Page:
Auckland Council, James Hardie appeal ruling on leaky building claim made beyond 10-year limit

Auckland Council and James Hardie New Zealand argued in the Court of Appeal yesterday against a High Court ruling that apartment owners could join a leaky building lawsuit after the expiry of the 10-year limit on claims by piggybacking on claimants within the same complex who had met the deadline.

On September 1 last year, Justice Patrick Keane ruled 15 unit owners from Oteha Valley Estate, an 18-unit residential complex at John Jennings Drive, Albany, were able to pursue a multi-unit complex claim by joining claims made by two unit owners within the 10-year limit of the building being completed. The complex suffered water damage estimated to cost $2.84 million to repair.

The code compliance certificate for the complex was issued on May 3, 2000 but the multi-unit complex claim was made on November 9, 2012. A further complication was that the two unit owners who claimed within the 10-year period withdrew their claims on the advice of the Ministry of Business, Innovation and Employment, to join the multi-unit complex claim.

Justice Keane had ruled that the date the earlier of the two individual claims was brought should be considered the date the multi-unit complex claim was brought. He said the wording of the Weathertight Homes Resolution Services Act 2006 deemed the new, multi-unit complex claim to have been brought on the date on which the earlier withdrawn, individual claim was commenced.

Appealing that decision yesterday, Auckland Council counsel Stephen Price said the wording of section 37 of the legislation showed any claim must have been brought by the 10th anniversary of the code compliance certificate being issued, and "nothing in other sections can be read as damaging that."

Mr Price said the Weathertight Homes Act was "not about granting paramountcy of money recovery," rather it was about making the claims process efficient.

Tim Rainey, counsel for the body corporate, said if an existing individual claimant joined a new claim, the filing date for the existing claim applied to the new claim.

Justice Ellen France, who is president of the Court of Appeal, asked Price whether the end result of his argument was that some parts of the complex would be repaired using money from individual claims, and the balance not.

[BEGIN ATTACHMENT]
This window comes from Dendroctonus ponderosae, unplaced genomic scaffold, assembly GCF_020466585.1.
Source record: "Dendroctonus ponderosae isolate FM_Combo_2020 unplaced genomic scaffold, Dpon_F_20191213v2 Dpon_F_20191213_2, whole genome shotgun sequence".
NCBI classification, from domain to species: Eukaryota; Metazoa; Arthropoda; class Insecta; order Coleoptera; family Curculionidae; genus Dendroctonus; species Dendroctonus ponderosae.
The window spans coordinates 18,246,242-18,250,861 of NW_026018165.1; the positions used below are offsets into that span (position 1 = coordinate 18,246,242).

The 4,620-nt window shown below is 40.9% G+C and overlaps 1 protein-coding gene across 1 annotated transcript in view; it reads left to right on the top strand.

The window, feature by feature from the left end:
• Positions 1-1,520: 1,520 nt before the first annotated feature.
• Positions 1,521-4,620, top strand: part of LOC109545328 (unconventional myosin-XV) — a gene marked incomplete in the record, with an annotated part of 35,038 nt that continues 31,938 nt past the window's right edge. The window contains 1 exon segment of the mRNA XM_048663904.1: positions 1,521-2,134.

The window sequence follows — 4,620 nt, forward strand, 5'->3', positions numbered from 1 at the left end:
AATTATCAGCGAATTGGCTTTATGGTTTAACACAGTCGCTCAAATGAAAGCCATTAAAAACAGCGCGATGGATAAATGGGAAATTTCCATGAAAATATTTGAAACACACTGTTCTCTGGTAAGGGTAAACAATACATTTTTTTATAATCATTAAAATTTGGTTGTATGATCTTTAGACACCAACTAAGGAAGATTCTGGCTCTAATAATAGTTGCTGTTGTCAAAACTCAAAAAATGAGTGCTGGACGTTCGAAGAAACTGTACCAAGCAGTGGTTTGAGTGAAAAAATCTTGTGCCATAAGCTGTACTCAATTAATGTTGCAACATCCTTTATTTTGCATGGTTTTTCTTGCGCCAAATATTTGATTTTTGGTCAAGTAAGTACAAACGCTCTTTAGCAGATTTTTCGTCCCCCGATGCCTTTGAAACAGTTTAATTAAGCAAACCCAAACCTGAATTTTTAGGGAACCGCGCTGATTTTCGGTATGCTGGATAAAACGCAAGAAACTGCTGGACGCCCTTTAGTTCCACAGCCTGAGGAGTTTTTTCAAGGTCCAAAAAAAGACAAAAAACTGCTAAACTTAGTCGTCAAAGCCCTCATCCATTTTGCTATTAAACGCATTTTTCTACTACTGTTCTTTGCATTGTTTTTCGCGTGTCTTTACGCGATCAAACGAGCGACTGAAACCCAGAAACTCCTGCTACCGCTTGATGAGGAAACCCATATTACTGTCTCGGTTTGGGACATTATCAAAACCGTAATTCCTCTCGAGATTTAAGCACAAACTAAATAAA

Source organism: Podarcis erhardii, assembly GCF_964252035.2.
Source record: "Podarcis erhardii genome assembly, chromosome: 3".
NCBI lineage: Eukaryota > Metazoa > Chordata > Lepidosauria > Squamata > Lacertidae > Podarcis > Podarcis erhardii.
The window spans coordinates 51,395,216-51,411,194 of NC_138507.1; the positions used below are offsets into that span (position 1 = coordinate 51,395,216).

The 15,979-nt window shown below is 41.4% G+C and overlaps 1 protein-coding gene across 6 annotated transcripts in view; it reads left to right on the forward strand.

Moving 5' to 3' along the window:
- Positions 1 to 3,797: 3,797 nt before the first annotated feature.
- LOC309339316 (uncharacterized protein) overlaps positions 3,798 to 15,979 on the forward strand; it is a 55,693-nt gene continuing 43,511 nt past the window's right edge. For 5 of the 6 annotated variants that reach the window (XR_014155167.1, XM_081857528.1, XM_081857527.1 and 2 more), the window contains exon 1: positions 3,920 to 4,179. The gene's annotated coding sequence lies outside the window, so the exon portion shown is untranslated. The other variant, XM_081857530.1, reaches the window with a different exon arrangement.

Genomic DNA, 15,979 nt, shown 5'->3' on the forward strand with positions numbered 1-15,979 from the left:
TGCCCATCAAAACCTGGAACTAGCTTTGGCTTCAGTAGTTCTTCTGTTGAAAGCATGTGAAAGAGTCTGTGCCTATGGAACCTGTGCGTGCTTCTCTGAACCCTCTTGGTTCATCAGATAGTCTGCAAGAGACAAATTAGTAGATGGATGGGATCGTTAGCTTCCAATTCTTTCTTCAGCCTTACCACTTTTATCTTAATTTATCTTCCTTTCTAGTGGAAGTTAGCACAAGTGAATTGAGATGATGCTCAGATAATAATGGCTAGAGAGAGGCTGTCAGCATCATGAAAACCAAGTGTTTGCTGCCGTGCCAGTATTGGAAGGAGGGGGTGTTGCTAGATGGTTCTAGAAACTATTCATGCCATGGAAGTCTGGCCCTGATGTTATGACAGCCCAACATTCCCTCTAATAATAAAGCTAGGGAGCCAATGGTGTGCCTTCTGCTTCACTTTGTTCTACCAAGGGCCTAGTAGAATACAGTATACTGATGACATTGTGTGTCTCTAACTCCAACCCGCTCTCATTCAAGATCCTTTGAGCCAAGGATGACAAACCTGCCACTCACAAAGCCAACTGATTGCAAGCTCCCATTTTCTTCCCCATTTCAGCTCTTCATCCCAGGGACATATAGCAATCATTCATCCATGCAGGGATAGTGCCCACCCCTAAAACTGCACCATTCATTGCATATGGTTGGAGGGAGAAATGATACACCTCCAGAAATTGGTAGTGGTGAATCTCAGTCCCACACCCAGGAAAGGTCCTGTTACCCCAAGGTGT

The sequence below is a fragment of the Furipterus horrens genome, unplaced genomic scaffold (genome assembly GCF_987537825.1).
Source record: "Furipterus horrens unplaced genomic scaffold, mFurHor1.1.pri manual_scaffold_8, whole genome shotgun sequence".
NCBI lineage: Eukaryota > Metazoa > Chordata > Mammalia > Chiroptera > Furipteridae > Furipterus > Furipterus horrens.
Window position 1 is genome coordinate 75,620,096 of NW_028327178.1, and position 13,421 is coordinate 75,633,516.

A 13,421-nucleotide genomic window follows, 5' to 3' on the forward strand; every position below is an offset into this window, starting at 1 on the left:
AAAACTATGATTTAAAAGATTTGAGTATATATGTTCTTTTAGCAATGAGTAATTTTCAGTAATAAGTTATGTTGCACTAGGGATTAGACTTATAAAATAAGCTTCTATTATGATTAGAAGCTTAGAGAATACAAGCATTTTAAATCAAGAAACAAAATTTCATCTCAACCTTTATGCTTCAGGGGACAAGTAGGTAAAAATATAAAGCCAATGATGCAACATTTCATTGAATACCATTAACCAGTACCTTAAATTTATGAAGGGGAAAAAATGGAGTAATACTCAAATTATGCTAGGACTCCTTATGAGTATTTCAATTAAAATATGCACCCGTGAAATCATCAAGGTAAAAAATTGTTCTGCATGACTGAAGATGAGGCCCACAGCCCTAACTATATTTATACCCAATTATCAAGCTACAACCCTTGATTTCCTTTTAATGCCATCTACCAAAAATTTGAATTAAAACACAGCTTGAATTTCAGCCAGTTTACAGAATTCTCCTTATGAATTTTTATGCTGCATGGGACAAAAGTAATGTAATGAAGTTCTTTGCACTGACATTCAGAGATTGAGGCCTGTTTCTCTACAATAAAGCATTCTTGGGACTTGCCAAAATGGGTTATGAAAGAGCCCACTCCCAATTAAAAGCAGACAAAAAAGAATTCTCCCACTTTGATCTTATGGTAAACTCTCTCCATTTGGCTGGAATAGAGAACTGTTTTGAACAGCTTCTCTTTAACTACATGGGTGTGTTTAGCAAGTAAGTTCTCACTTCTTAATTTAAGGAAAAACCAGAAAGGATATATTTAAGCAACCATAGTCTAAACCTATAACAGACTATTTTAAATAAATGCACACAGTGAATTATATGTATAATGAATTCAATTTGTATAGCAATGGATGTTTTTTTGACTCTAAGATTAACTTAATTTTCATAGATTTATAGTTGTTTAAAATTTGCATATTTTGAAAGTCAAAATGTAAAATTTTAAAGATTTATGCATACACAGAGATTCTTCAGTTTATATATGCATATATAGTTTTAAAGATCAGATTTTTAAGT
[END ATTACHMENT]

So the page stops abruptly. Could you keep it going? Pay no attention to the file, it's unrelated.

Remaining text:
Price said there would be some owners who would be able to recover money, and some who would not, because those owners did not bring a claim within their time limit.

Justice France also asked whether the two claimants who had withdrawn their claims to join the multi-unit claim, on the advice of the chief executive of the Ministry of Business, would be able to continue with those individual claims if it was ruled that the multi-unit claim was not able to be pursued. Price said he was unsure, and said he would consult with James Hardie New Zealand.

Justices France, Lynton Stevens and Helen Winkelmann reserved their decision.

(BusinessDesk)


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One wonders why we do not see a law change, at least for the benefit of people for whom new buildings built today can be expected to be leaky. It is idiotic that there is a 10 year claim period for a building component that is supposed to last 50 years, for which damage might only be evident (at the 10-year point) through destructive testing.

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I think there is a Court of Appeal ruling that supply of defective building products might not be subject to the 10 year limitation period.

Apart from suppliers, the only other player likely to be standing after 10 years from completion of building work is the Council.

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